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Wills, Probate and Inheritance in Singapore

When a loved one passes, you’ll need to apply for the legal right to deal with their property, money and possessions (their ‘estate’).

Death without a Will in Singapore

If the deceased died without a will, you may be eligible to apply for a grant of probate. If the deceased passed with a Will, you will need to apply for a Letter of administration in the State Courts.

You can apply for this yourself or use the services of a Singapore solicitor who specialises in Estate matters.

Most cases will follow the same basic process. You will need to do the following:
  1. If there’s no will – and if it states who sorts out the distribution of the estate. If there’s no Will, the next of kin can apply.
  2. Apply to get a Grant of Probate - this gives you the legal right to access the person’s assets, including bank accounts.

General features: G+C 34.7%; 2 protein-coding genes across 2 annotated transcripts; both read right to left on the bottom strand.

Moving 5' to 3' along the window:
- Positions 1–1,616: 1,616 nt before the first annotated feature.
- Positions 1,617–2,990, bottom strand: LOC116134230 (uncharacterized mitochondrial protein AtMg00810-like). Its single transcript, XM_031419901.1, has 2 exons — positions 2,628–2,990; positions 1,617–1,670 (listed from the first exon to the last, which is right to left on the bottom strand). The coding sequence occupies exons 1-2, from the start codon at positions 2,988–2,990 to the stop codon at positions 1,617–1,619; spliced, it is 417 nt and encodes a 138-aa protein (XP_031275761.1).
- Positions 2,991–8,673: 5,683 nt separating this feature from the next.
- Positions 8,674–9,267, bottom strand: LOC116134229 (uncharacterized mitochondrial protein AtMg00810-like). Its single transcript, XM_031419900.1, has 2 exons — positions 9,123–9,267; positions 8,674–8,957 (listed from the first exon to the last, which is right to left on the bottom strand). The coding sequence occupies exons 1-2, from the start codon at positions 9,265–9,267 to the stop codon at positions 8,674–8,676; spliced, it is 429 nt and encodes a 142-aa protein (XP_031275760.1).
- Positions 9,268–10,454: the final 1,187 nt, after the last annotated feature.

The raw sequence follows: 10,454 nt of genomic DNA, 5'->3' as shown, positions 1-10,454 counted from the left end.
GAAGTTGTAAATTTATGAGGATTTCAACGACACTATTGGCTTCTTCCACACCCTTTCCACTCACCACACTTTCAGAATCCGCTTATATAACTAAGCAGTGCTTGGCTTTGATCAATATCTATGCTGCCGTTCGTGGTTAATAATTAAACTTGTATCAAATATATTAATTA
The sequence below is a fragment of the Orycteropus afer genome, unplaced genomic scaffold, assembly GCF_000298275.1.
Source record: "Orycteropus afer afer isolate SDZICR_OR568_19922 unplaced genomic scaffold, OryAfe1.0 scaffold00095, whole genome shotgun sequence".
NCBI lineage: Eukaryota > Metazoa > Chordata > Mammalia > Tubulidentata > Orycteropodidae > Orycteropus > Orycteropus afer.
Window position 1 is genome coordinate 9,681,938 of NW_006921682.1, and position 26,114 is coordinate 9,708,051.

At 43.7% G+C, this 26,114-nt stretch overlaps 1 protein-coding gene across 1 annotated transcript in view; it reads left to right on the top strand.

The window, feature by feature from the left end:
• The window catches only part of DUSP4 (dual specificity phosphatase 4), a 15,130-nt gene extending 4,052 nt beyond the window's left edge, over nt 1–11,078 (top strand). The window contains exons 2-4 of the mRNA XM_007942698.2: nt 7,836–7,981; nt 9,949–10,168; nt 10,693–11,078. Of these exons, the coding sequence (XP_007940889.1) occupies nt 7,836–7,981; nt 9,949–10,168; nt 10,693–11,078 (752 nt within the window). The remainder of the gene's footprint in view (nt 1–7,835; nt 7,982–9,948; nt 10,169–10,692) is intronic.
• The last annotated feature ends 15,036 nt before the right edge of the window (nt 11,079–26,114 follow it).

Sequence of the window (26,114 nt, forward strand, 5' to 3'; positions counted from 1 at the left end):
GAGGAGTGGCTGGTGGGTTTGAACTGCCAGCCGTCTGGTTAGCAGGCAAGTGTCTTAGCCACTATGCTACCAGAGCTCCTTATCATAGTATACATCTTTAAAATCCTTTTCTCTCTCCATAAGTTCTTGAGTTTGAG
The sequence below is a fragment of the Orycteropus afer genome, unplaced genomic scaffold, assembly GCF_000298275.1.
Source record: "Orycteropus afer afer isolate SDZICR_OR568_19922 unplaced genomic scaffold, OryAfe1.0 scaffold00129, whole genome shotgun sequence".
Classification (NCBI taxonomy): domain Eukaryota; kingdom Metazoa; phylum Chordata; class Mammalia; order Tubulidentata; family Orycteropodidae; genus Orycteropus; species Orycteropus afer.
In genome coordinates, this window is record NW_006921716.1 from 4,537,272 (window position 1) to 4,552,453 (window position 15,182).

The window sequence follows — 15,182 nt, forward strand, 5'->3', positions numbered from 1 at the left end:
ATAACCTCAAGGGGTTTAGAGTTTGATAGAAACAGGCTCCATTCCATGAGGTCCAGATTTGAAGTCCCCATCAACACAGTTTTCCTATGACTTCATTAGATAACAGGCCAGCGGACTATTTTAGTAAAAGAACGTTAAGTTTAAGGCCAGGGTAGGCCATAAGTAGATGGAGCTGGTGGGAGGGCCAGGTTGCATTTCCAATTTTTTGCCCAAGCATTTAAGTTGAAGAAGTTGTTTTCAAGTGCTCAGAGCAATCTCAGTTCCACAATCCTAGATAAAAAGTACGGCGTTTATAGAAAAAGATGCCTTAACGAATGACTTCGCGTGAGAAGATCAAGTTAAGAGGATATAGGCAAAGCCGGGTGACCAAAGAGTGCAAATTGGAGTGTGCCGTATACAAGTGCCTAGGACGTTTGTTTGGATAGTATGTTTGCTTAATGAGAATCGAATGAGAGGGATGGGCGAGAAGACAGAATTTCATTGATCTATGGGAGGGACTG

3. Collect all of the estate’s assets - eg money from the sale of property, bank accounts, insurance policies, shares, etc.
  4. Pay any outstanding debts - eg unpaid utilities bills, personal loans and funeral expenses.
  5. Distribute the estate - this means giving proceeds of all assets (any property, money or possessions) to the beneficiaries.
When a Grant of probate is not needed

You don’t normally need a grant if the estate either:
  • passes to the surviving spouse/civil partner because it was held in joint names, eg a savings account, Joint tenancy of HDB flat.
  • doesn’t include land, property or shares.
Financial institutions have their own rules - you may still be required to apply for a grant.

If the person left a Will

You can apply to the State Courts for a Letter of Administration if you’re the ‘executor’ of the will , that is, the person named to deal with the estate.

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